If you’re not sure what the difference is between dovish and hawkish, a fixed exchange rate or a floating exchange rate, our latest blog might help you break down the foreign exchange jargon.
Forex or FX – a shorter way of saying foreign exchange.
Central bank – a financial institution providing services for the nation’s government and commercial banking system. The central bank has policymakers which decide a country’s monetary policy.
Monetary policy – decided by a nation’s central bank, monetary policy is the central bank’s actions determining the rate of money supply growth, interest rates, quantitative easing, etc.
Monetary stimulus – a way of increasing money or credit in the economy by lowering interest rates or using quantitative easing (QE).
Quantitative easing or QE – this type of monetary policy is used by a nation’s central bank where they create new money to buy financial assets, such as government bonds. QE is designed to help inflation levels reach the desired target by boosting private sector spending.
Interbank rate – this is the rate at which banks and other financial institutions buy and sell currency for with one another.
Fixed exchange rate – a currency value that’s confined to a limited range by monetary authorities, such as a central bank, to make currency movements less dramatic.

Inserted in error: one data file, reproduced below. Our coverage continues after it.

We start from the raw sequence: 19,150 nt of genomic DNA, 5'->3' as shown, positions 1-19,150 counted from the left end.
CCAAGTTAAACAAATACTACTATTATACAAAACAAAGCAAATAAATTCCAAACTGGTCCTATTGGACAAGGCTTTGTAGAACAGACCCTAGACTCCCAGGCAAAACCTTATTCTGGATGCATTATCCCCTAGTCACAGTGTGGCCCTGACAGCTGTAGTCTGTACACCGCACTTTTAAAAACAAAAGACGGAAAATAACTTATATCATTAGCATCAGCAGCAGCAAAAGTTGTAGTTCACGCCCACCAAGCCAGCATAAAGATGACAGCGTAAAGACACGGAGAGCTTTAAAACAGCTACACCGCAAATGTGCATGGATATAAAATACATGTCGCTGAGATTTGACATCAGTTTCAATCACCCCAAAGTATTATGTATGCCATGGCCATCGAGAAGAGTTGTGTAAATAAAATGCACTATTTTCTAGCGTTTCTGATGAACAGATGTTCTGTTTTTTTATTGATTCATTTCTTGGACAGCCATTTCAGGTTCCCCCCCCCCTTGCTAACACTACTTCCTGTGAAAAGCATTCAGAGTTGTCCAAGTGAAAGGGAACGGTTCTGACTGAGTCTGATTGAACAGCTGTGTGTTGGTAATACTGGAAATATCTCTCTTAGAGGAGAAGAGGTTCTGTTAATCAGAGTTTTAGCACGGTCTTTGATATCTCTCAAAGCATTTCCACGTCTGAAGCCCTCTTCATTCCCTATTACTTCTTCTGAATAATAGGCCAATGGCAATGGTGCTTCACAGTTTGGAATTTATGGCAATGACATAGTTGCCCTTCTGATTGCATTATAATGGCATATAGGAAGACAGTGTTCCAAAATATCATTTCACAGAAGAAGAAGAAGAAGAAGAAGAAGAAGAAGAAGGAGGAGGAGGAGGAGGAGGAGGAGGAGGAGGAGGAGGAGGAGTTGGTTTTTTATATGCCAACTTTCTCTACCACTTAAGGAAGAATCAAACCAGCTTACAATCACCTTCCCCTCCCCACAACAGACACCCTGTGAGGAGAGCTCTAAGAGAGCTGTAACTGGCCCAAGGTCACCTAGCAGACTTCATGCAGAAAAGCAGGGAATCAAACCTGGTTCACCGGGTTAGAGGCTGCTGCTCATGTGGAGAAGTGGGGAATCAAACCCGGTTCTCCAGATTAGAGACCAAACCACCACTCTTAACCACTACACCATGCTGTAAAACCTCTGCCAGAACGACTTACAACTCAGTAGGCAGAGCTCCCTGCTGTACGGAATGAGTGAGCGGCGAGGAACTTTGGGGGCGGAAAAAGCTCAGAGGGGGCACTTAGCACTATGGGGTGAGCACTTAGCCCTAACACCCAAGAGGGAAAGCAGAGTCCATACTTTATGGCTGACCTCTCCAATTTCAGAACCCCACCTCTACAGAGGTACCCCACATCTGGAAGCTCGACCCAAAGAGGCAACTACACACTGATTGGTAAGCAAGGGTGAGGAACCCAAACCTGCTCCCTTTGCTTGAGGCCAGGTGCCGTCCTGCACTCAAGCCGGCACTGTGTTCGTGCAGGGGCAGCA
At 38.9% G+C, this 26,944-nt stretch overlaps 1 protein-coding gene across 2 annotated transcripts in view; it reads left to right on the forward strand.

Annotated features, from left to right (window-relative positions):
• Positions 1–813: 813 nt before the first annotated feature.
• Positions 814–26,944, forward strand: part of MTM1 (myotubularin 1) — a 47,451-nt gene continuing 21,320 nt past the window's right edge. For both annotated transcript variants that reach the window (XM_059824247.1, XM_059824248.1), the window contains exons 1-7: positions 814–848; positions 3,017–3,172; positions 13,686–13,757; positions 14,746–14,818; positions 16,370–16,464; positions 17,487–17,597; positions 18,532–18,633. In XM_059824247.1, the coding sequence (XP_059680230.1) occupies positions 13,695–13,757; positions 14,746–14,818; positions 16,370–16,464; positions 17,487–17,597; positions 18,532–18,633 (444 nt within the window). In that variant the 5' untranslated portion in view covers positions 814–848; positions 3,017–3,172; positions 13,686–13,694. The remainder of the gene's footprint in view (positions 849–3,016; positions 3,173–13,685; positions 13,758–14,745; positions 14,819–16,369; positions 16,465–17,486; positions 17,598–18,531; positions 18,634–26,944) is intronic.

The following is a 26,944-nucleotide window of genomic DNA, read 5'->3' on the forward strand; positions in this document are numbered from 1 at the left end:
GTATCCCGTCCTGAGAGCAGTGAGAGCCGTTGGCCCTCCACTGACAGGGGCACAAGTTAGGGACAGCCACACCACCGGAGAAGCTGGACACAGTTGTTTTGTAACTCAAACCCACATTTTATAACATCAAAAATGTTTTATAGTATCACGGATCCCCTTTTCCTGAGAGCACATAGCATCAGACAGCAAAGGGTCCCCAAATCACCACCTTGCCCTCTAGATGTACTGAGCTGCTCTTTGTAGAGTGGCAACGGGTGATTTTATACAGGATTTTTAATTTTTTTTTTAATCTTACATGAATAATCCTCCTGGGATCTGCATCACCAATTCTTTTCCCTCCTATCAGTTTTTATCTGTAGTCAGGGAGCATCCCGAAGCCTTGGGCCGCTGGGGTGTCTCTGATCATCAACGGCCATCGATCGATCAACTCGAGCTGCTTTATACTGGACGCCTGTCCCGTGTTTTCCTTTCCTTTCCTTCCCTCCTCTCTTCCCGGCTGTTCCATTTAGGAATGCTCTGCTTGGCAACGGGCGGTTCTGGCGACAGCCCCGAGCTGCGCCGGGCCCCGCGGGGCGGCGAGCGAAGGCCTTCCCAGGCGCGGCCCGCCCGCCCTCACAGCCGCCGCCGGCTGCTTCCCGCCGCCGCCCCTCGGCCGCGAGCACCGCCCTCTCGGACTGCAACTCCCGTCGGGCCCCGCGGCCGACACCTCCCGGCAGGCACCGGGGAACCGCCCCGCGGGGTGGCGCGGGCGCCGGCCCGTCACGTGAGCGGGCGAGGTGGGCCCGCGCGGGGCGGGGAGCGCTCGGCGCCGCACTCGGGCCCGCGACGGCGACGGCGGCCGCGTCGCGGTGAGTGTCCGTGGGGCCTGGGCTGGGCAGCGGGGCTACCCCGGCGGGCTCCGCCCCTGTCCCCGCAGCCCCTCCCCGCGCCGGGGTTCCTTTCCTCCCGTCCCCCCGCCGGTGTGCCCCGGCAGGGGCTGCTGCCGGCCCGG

Floating exchange rate – a currency value that’s determined by supply and demand.
Safe-haven – A currency or asset investors turn to during market turbulence (like the Global Financial Crisis of 2008). Examples of safe-haven assets are the Swiss Franc or Japanese Yen.
Dovish – if a policymaker is described as being dovish, it means they’re more hesitant in their outlook on a particular topic. Dovish policymakers are unlikely to back any aggressive actions on monetary policy.
Hawkish – if a policymaker is hawkish they’re more likely to back changes to monetary policy or expect good levels of growth in the economy. Currencies can rise or fall significantly depending on how central bankers discuss different topics, specifically those regarding monetary policy and interest rates.
Bull (to be bullish) – someone who’s optimistic that values of a currency will rise.
Bear (to be bearish) – someone who believes a currency will fall.
Cable – the name given to the Pound to US Dollar (GBP/USD) exchange rate.
Spread – the difference between the interbank rate and the cost you pay for the currency; how banks and other financial institutions make their money. The spread will vary between different currency providers.
Gross Domestic Product or GDP – used to measure the rate of growth in a country by the number of goods and services it provides.
Consumer Price Index or CPI – a way of measuring inflation. Inflation is used to gauge the prices of goods and services and monitor how fast they’re rising or falling. Central banks will intervene to avoid deflation, which is when inflation sinks below 0.0%.
If you’d like to discuss your foreign exchange requirements without the jargon, call us on +44 (0)20 7989 0000.